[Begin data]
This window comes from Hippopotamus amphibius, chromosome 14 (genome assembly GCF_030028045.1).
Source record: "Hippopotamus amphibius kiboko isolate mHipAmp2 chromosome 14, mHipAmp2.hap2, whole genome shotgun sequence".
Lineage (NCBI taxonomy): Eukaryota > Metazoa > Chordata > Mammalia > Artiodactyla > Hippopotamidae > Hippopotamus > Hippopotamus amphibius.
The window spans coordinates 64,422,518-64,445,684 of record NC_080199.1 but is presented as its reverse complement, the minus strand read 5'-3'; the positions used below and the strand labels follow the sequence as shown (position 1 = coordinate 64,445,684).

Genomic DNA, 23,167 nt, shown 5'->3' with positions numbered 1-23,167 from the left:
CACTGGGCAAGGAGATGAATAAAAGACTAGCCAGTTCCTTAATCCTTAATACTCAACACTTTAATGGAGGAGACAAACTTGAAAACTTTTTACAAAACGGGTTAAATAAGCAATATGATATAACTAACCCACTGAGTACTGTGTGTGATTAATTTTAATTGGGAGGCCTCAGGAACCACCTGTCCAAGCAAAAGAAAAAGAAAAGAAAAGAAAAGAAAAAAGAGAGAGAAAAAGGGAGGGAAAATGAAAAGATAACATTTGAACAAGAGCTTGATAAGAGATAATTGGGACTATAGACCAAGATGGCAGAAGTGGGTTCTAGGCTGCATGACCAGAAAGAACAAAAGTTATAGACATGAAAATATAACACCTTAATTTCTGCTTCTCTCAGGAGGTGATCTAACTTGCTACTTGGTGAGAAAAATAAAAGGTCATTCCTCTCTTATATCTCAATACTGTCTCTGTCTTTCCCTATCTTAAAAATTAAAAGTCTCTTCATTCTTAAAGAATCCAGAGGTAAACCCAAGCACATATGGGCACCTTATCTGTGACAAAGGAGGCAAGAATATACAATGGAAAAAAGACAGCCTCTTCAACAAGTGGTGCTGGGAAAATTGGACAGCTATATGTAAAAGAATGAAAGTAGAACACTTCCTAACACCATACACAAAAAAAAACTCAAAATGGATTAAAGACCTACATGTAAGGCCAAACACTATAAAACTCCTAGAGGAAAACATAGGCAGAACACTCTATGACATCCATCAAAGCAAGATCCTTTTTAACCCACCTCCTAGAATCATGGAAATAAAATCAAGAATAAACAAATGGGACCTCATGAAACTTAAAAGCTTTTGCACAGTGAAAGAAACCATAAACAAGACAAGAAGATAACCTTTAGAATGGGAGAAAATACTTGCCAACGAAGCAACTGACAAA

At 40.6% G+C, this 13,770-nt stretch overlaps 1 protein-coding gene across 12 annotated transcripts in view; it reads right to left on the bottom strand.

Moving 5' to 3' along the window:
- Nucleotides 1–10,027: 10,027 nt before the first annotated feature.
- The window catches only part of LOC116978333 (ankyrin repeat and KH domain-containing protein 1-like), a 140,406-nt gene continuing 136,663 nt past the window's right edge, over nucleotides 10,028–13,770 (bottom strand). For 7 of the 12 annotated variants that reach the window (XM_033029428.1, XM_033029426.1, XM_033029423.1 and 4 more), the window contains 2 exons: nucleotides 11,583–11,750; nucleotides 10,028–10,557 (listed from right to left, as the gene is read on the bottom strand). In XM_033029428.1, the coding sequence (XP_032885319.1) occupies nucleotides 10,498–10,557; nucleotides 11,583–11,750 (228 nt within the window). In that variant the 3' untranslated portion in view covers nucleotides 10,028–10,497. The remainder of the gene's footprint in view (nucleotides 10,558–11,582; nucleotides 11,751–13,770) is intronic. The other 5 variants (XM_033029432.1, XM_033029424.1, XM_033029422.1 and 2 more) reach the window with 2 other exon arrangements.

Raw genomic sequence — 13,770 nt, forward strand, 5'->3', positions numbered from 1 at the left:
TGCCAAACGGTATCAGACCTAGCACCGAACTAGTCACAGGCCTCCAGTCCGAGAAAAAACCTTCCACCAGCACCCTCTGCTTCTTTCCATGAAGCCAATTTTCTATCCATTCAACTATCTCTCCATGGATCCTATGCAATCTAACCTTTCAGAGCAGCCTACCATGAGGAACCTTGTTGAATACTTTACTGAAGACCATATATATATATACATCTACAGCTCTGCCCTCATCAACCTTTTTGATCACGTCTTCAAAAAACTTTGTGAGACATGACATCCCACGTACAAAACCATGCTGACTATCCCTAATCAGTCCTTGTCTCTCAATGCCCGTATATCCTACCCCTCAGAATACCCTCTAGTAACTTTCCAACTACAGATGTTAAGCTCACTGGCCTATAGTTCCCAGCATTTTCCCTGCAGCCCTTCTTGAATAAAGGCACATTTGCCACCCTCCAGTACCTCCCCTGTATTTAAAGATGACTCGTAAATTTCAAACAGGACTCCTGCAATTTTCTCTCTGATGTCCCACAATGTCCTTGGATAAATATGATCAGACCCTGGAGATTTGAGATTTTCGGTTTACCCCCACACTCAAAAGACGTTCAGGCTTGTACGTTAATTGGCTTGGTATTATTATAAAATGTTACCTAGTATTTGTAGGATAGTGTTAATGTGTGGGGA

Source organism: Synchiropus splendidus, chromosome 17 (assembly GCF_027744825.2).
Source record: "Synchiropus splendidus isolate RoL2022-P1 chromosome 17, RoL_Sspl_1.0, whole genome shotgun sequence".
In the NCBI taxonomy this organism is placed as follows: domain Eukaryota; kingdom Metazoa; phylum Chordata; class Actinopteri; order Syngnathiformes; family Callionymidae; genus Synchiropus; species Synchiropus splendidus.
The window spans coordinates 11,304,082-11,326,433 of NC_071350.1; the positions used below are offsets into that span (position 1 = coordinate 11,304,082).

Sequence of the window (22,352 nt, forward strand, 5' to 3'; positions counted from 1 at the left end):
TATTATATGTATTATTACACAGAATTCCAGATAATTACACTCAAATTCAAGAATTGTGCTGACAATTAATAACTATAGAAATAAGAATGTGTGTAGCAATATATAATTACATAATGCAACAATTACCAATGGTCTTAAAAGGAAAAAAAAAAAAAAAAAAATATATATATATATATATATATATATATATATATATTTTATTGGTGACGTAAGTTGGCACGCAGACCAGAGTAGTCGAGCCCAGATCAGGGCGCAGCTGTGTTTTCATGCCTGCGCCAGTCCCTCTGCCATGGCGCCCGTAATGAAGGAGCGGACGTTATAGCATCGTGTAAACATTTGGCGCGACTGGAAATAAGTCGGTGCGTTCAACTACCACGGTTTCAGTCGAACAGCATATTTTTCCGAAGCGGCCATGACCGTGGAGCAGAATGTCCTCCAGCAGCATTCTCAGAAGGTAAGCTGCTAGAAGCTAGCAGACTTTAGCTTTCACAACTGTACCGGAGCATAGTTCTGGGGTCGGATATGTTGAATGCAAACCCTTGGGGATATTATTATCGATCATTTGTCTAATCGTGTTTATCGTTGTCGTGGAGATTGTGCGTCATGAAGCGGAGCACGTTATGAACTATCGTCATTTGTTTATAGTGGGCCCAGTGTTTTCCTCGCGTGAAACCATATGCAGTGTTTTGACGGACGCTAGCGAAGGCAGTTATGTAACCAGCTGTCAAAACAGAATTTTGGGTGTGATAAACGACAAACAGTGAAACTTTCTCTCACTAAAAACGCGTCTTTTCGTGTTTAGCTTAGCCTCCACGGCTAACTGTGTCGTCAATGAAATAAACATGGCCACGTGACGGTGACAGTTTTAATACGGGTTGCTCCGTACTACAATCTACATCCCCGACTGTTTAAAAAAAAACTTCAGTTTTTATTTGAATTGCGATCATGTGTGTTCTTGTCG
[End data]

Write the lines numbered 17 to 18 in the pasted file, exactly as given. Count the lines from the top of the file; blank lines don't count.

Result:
Sequence of the window (22,352 nt, forward strand, 5' to 3'; positions counted from 1 at the left end):
TATTATATGTATTATTACACAGAATTCCAGATAATTACACTCAAATTCAAGAATTGTGCTGACAATTAATAACTATAGAAATAAGAATGTGTGTAGCAATATATAATTACATAATGCAACAATTACCAATGGTCTTAAAAGGAAAAAAAAAAAAAAAAAAATATATATATATATATATATATATATATATATATATTTTATTGGTGACGTAAGTTGGCACGCAGACCAGAGTAGTCGAGCCCAGATCAGGGCGCAGCTGTGTTTTCATGCCTGCGCCAGTCCCTCTGCCATGGCGCCCGTAATGAAGGAGCGGACGTTATAGCATCGTGTAAACATTTGGCGCGACTGGAAATAAGTCGGTGCGTTCAACTACCACGGTTTCAGTCGAACAGCATATTTTTCCGAAGCGGCCATGACCGTGGAGCAGAATGTCCTCCAGCAGCATTCTCAGAAGGTAAGCTGCTAGAAGCTAGCAGACTTTAGCTTTCACAACTGTACCGGAGCATAGTTCTGGGGTCGGATATGTTGAATGCAAACCCTTGGGGATATTATTATCGATCATTTGTCTAATCGTGTTTATCGTTGTCGTGGAGATTGTGCGTCATGAAGCGGAGCACGTTATGAACTATCGTCATTTGTTTATAGTGGGCCCAGTGTTTTCCTCGCGTGAAACCATATGCAGTGTTTTGACGGACGCTAGCGAAGGCAGTTATGTAACCAGCTGTCAAAACAGAATTTTGGGTGTGATAAACGACAAACAGTGAAACTTTCTCTCACTAAAAACGCGTCTTTTCGTGTTTAGCTTAGCCTCCACGGCTAACTGTGTCGTCAATGAAATAAACATGGCCACGTGACGGTGACAGTTTTAATACGGGTTGCTCCGTACTACAATCTACATCCCCGACTGTTTAAAAAAAAACTTCAGTTTTTATTTGAATTGCGATCATGTGTGTTCTTGTCG